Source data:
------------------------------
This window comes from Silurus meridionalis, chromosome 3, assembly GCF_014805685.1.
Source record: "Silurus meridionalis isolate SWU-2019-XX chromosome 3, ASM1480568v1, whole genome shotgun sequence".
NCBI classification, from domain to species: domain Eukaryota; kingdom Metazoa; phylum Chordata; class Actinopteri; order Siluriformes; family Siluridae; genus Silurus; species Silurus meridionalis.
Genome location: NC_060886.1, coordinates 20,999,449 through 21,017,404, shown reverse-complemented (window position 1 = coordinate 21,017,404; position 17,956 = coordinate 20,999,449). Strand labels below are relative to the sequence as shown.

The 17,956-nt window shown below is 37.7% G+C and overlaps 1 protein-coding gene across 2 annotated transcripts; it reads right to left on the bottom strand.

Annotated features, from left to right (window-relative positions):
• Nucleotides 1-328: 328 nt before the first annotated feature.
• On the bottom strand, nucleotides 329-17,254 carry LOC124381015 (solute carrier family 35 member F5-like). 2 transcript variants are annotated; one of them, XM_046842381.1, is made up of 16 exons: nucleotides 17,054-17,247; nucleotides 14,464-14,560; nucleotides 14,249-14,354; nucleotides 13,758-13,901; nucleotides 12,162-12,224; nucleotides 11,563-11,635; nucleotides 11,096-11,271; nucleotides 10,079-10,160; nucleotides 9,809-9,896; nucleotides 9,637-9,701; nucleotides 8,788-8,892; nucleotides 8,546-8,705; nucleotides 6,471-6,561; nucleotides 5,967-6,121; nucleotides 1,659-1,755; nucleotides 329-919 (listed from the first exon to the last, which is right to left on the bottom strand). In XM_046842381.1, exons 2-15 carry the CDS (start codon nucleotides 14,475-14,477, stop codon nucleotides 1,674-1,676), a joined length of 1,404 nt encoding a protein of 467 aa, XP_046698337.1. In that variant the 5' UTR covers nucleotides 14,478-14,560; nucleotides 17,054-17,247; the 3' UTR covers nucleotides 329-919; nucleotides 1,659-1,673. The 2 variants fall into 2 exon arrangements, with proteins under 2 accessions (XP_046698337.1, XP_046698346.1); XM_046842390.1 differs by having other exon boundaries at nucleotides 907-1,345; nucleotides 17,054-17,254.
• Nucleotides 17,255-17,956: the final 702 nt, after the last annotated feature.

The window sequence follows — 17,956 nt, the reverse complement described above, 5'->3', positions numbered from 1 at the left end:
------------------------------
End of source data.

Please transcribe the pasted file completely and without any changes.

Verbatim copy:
This window comes from Silurus meridionalis, chromosome 3, assembly GCF_014805685.1.
Source record: "Silurus meridionalis isolate SWU-2019-XX chromosome 3, ASM1480568v1, whole genome shotgun sequence".
NCBI classification, from domain to species: domain Eukaryota; kingdom Metazoa; phylum Chordata; class Actinopteri; order Siluriformes; family Siluridae; genus Silurus; species Silurus meridionalis.
Genome location: NC_060886.1, coordinates 20,999,449 through 21,017,404, shown reverse-complemented (window position 1 = coordinate 21,017,404; position 17,956 = coordinate 20,999,449). Strand labels below are relative to the sequence as shown.

The 17,956-nt window shown below is 37.7% G+C and overlaps 1 protein-coding gene across 2 annotated transcripts; it reads right to left on the bottom strand.

Annotated features, from left to right (window-relative positions):
• Nucleotides 1-328: 328 nt before the first annotated feature.
• On the bottom strand, nucleotides 329-17,254 carry LOC124381015 (solute carrier family 35 member F5-like). 2 transcript variants are annotated; one of them, XM_046842381.1, is made up of 16 exons: nucleotides 17,054-17,247; nucleotides 14,464-14,560; nucleotides 14,249-14,354; nucleotides 13,758-13,901; nucleotides 12,162-12,224; nucleotides 11,563-11,635; nucleotides 11,096-11,271; nucleotides 10,079-10,160; nucleotides 9,809-9,896; nucleotides 9,637-9,701; nucleotides 8,788-8,892; nucleotides 8,546-8,705; nucleotides 6,471-6,561; nucleotides 5,967-6,121; nucleotides 1,659-1,755; nucleotides 329-919 (listed from the first exon to the last, which is right to left on the bottom strand). In XM_046842381.1, exons 2-15 carry the CDS (start codon nucleotides 14,475-14,477, stop codon nucleotides 1,674-1,676), a joined length of 1,404 nt encoding a protein of 467 aa, XP_046698337.1. In that variant the 5' UTR covers nucleotides 14,478-14,560; nucleotides 17,054-17,247; the 3' UTR covers nucleotides 329-919; nucleotides 1,659-1,673. The 2 variants fall into 2 exon arrangements, with proteins under 2 accessions (XP_046698337.1, XP_046698346.1); XM_046842390.1 differs by having other exon boundaries at nucleotides 907-1,345; nucleotides 17,054-17,254.
• Nucleotides 17,255-17,956: the final 702 nt, after the last annotated feature.

The window sequence follows — 17,956 nt, the reverse complement described above, 5'->3', positions numbered from 1 at the left end: